Old postcards and the earliest of films show this attitude clearly. The sirens of the screen and the charmers of the cards wore a surprising amount of cloths. Titillation was through showing the possibility of skin rather than actual skin. But the hair! It was padded and it was pulled and it was piled up high. The postcards weren’t decorous at all – they were simply focused on something that far too many modern viewers don’t know to look for.

I kept the depictions of sirens in mind when I was walking my students through the Portrait Gallery. The word ‘sirens’ is in mind because of Norman Lindsay, whose portrait was there, sporting both a satirical look and a satyrical look. He was part of the change in culture that objectified the body of a woman. One day I’ll find out if anyone had counted the number of naked women he drew compared with other artists of his ilk and time. His more formal pictures still focused on the hair and these were of decorous women, but he felt the siren call of bare skin and was notorious in his day for refusing to block his ears against that call.

In the gallery immediately before Lindsay were the Victorian matrons. Unlike the sex symbols of the day, their hair was not so big. It was not small. It was most definitely soignée and often beautifully curled, but the nature of the hair of the dignitaries was quite different to that of the hoi polloi in the theatre.

Big hair isn’t simple. It reflects social stratification and relationships as much as it reflects fashion and hygiene. Except today. My big hair today was perfectly simple. There’s a lesson in that, too.

When We Grow Up

We humans don’t yet know what we’re going to be when we grow up.

In my morning senryu, which I call zentao, I often close with the last line “not civilized yet.” Here’s an example:

We can do better.
We have the tools and knowledge.
Not civilized yet.

A lot of those senryu are written in anger. If we were civilized, this thing wouldn’t happen. Or we know better than this; we could be civilized.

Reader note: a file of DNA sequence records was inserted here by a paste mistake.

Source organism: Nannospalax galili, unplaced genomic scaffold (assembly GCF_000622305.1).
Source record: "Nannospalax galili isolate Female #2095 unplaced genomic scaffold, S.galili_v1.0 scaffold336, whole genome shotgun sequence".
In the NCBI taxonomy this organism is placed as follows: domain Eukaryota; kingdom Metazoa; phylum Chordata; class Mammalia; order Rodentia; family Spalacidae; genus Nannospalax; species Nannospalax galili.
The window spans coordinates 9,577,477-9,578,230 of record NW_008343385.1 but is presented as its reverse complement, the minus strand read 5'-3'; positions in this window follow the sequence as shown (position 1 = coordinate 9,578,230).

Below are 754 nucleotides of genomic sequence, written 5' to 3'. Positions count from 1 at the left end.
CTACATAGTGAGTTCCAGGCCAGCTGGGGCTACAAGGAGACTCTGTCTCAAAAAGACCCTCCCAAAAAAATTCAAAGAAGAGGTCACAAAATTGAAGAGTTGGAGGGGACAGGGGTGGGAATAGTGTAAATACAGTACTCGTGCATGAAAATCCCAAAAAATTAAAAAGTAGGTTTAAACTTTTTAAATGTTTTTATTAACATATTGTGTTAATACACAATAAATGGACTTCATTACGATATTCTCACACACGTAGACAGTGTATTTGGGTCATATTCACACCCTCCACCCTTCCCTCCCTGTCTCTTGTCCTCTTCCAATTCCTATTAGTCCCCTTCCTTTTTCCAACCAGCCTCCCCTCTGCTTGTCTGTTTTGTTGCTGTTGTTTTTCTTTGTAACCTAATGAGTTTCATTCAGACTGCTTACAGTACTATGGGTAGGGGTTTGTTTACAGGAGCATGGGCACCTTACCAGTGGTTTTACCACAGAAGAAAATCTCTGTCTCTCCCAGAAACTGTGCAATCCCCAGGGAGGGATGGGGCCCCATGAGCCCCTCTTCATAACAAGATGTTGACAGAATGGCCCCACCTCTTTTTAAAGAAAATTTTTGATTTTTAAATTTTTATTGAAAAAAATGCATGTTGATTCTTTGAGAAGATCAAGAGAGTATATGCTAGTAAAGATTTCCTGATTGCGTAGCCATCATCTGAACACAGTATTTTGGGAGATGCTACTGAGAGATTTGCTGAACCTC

This is rooted in an idea I’ve had for many years that every established group of people – particularly the wealthy ones – thinks they are civilized. We are civilized, unlike the people from a thousand, a hundred, fifty years ago.

Or, more dangerously, we are more civilized than those people over there, which often becomes an excuse to kill them.

This is not a popular theory. Once on a science fiction convention panel I suggested we humans weren’t even close to civilized, and got a lot of pushback from everyone else.

Of course, it depends on what you mean by civilized. My own conception of that is long and complex, but the gist of it is a world in which we use what we know and can learn to make good lives for all in sustainable ways.

As we were driving across the country this past week, my sweetheart, having gone down a rabbit hole online based on something we’d noticed, told me that the horse was first domesticated by humans maybe 6,000 years ago.

(My sweetheart also suggests that teenage girls first domesticated the horse. It’s an interesting theory.)

And it suddenly dawned on me – because my mind goes down its own rabbit holes – that human beings are a very young species.

Of course we aren’t civilized. We haven’t been around long enough. Continue reading “When We Grow Up”